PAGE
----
Both the old and the new Wooster Square were on display at this year’s Cherry Blossom Festival, where octogenarian ladies from the Amalfi Coast chatted with old friends they hadn’t seen in years, couples danced to salsa music, women in saris made paper flowers, and families lined up for La Carreta’s tacos.
In 1973, admiring the annual bloom in Washington, D.C., the New Haven Historic Commission, the parks department and neighbors planted 72 Yoshino Japanese cherry blossom trees around Wooster Square’s perimeter. Every April since, as petals cover the sidewalks like a thawing, pink frost, the neighborhood has celebrated spring’s arrival with a festival in the trees’ honor.
Earlier years’ version of the festival predominantly featured pizza and a performance by a Frank Sinatra impersonator. As Wooster Square has diversified over the years, the annual festival — now in its 44th incarnation — has,too.
“Now, we look like New Haven, we sound like New Haven, and we eat like New Haven,” said Peter Webster, a theater and opera director who was producing his last Cherry Blossom Festival before he moves to Hanover, N.H.
As captain of the local block watch, head of the community management team, and board member on several historical associations, Webster looked around in admiration as thousands of visitors from neighboring towns descended upon the square on Sunday afternoon to eat Pakistani, Ethiopian and Indian food and dance to steel drums and swing.
“This is the kind of event that I really think is emblematic of the kind of city we want. We can have jazz and salsa and steel drums, and not one seems out of place,” said Errol Saunders, a history teacher at Hopkins School, after twirling to the sounds of Carlos Santiago y Su Momentuo Musical. “Ages, ethnic groups, people from all over — not just from different city neighborhoods but also coming from out of town — are like, ‘This is a thing we’re supposed to see.’”
Even before festivities officially kicked off with a procession by the Italian societies at noon, folks flooded the square to take pictures of the blooms and bask in the sunshine. Dogs sniffed each other, as kids chased after bubbles.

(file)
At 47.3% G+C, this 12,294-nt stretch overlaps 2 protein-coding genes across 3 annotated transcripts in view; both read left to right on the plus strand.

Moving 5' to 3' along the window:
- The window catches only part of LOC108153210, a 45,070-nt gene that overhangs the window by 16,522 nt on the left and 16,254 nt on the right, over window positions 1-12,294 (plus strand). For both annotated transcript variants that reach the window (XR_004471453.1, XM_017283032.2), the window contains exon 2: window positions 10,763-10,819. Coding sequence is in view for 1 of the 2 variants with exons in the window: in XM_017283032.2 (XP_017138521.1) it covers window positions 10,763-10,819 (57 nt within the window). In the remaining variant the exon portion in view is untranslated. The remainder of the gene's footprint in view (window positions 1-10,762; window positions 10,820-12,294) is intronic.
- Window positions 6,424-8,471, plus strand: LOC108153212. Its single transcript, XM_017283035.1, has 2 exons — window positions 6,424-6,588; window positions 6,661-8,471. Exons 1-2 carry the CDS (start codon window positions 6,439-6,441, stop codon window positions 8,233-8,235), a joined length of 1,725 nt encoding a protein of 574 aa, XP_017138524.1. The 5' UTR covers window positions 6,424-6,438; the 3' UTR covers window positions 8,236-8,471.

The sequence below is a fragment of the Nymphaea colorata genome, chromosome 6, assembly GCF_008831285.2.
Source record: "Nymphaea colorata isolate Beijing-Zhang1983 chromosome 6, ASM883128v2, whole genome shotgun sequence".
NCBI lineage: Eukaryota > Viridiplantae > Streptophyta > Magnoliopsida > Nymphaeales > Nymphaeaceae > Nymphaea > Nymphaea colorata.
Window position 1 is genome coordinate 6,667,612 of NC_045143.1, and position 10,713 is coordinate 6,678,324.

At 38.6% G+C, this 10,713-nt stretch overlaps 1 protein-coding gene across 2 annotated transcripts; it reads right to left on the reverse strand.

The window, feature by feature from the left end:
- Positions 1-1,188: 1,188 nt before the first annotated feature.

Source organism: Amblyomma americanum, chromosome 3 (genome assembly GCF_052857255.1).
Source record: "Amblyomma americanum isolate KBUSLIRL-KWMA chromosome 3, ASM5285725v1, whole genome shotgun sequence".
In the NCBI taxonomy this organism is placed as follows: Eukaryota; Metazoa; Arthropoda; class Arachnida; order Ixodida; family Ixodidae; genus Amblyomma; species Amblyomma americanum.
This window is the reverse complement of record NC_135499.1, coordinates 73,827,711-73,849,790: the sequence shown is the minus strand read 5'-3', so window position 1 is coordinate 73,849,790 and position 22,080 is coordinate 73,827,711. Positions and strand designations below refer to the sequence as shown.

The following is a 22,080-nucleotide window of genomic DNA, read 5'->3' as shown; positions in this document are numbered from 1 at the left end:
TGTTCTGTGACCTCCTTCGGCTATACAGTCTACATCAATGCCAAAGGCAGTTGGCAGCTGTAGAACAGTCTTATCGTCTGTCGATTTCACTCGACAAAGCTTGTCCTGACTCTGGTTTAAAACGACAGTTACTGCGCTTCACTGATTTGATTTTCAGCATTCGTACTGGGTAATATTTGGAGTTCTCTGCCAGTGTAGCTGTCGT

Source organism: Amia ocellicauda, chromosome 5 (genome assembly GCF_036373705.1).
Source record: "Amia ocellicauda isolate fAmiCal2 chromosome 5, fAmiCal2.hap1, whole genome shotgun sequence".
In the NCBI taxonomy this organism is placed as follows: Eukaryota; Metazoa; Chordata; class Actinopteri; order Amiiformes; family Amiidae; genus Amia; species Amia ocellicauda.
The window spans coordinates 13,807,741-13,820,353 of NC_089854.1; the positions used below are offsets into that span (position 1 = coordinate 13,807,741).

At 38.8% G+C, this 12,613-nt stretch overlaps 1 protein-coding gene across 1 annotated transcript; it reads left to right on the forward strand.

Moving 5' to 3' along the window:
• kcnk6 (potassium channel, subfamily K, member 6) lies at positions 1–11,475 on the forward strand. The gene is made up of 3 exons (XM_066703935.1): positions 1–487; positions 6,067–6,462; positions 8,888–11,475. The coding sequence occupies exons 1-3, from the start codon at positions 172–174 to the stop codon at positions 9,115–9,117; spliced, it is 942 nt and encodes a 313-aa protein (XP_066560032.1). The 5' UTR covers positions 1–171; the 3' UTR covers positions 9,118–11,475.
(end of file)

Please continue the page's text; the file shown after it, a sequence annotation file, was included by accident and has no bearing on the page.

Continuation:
Over in the family area, children decorated paper flowers to hang on the still-bare trees, and volunteers wrapped pink filter paper around branches in a take-home souvenir. Aisha Thra, a 7-year-old attending the festival for the first time, nodded that she was having fun, in answer to a reporter’s question. Then she interjected, “I have a question: Do you know where the face painting is?”
This being Wooster Square, the historic first destination of immigrants from Italy, Little Italy still occupied a central corridor near the concerts on the main stage. Andiamo Tours tried to entice would-be tourists to Italy, Consiglio’s dished out plates of penne and meatballs, and the Olive Oil Factory sent customers home ready to make their own pastas. At the St. Trofimena Society table, Julia Nicefaro (who wouldn’t let us publish her age) recalled the days when her family lived nearby, before many Italian-Americans moved to Hamden and Branford. Sunday’s festival was a kind of reunion, she said.
And it works, because the community is so tight-knit, said Bill Iovanne, Jr., director of the Wooster Street Business Improvement Association. “It’s one of the last solid neighborhoods around, you know?” he said. “The people change, but the neighborhood is still very close.”
The area’s history — and the ways it has changed — were not lost on attendees.
“While I was looking forward to being here this afternoon, I stopped to think about the time that has transpired since these cherry trees were planted more than 40 years ago. … The city we share has changed quite a bit in those 40 years,” Mayor Toni Harp told the crowd. “One of the things I enjoy each year at this event is the way it highlights both the old and the new in our city: how tradition is honored and celebrated, [and] how new artists, new chefs, new ideas and new businesses emerge.”